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PHYSICIAN SPOTLIGHT PAGE 3
Mark Bateman, MD ON ROUNDS
We wish all our readers a Happy New Year and look forward to serving you with the latest news in a year that almost certainly will bring many more changes to our healthcare system.
New Studies, Certifications, Partnerships…
A Year of Uncertainty … and Opportunity By CINDy SANDERS
Last month, PwC Health Research Institute released its annual report highlighting the forces anticipated to have the greatest impact on healthcare in the coming year. “Top Health Industry Issues of 2017” outlined 10 areas ranging from healthcare plans under a new administration and the move to ramp up value-based payments … to public health concerns over infectious disease and a public outcry for more transparency in drug pricing. “The report enumerates 10 items, but I think there are some themes,” said Nick Walker, a partner with PwC’s Health Industry Practice. “The fate of the Affordable Care Act dominates the day, and uncertainty is the theme of the day.” He added, “Until the fate of the ACA comes into focus, there is a sense of unrest.” However, Walker continued, “The driving force in healthcare hasn’t re-
Catch up on West TN healthcare news and events by reading the items in Grand Rounds.
ally changed, and that’s the move towards value.” Moving to a value-based system is a bipartisan priority … although the path to get there could look very different once Presidentelect Donald Trump takes office. Walker noted that as a candidate, Trump’s healthcare policy raised more questions than answers with a lack of specificity. Since the election, Trump has moderated his stance, moving from ‘repeal’ to ‘repeal and replace’ to ‘repeal, replace a lot, but keep some.’ Walker noted, “I think the new administration is beginning to understand how disruptive a full repeal of the ACA might be.” He pointed out to simply repeal the law would mean 20 million Americans would lose insurance coverage … and the health systems that serve them would lose reimbursement. “You would see massive uncompensated care in the system, and that’s a big problem. Frankly, it’s almost impossible to do a full repeal,” Walker said. “Also,” he continued, “the Trump Administration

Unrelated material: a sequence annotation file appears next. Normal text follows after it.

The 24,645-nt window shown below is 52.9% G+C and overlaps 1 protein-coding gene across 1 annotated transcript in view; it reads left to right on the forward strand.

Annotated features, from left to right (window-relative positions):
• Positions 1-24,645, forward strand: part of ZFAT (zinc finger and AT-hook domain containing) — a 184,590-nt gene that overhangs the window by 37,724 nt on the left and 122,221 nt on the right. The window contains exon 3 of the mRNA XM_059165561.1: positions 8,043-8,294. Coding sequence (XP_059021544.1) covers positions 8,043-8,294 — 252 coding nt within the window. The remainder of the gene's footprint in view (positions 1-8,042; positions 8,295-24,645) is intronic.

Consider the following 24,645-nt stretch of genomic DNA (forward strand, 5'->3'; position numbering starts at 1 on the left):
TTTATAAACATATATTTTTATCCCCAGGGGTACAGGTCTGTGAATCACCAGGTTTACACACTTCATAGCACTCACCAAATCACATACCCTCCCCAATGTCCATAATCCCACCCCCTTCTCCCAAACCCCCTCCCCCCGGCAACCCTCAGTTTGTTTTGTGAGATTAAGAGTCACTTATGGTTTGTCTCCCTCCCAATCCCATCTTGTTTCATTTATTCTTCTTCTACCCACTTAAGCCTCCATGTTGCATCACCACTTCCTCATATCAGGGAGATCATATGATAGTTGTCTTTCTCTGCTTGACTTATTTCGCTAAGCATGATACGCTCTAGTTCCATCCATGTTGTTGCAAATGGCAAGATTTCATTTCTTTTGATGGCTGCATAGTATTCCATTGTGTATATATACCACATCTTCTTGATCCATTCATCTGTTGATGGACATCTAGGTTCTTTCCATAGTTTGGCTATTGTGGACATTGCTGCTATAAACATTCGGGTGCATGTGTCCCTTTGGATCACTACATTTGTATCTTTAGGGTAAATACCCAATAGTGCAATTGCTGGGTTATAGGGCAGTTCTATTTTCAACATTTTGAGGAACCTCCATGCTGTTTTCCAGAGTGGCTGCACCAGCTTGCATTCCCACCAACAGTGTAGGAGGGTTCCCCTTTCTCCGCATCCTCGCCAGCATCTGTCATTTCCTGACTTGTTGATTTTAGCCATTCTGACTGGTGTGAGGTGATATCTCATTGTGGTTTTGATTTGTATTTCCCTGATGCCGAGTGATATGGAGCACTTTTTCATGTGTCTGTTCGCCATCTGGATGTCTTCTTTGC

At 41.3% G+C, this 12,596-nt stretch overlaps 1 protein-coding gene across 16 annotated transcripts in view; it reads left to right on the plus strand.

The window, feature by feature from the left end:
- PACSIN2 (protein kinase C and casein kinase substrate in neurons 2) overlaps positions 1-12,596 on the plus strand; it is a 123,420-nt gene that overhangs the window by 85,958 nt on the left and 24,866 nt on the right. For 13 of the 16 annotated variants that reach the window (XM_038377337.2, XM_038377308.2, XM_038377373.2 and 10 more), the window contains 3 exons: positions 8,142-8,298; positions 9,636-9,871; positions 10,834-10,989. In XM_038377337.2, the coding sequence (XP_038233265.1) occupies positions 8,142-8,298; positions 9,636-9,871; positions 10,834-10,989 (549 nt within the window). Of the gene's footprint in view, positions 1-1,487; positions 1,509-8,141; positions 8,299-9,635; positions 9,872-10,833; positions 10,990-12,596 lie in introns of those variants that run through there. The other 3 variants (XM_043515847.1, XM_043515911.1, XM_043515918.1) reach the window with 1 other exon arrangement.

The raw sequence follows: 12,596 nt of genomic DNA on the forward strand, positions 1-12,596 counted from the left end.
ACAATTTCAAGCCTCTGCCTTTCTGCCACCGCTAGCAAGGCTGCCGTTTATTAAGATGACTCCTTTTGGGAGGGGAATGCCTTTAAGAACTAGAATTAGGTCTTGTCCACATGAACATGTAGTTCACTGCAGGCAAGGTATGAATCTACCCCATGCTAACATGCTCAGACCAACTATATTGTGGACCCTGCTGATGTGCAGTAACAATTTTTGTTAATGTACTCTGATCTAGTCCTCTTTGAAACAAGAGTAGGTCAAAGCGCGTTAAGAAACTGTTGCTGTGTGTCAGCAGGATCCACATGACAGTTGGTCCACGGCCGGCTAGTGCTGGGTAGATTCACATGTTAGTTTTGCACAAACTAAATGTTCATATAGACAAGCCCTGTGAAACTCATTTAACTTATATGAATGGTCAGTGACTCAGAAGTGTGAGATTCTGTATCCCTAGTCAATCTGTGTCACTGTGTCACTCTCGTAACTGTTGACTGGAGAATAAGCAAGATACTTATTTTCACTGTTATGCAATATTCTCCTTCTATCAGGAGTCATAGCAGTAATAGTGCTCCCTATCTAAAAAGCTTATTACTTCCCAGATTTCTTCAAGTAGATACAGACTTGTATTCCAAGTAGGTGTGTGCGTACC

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Retirement for Rudd
Carl Rudd retires from the Jackson Clinic after 40 years By SUZANNE BOyD
One might say Carl Rudd has eased himself into retirement from The Jackson Clinic, PA. After 40 years as the chief executive officer, Rudd started transitioning into retirement five years ago. When Rudd left the office at the end of December, he
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hoped no one would notice his absence because of a seamless transition. Rudd’s roots run deep in the heart of Texas. He began his college education at Lubbock Christian College, finishing his accounting degree at the University of Texas in Austin in 1971. He passed the Certified Public Accoun(CONTINUED ON PAGE 4)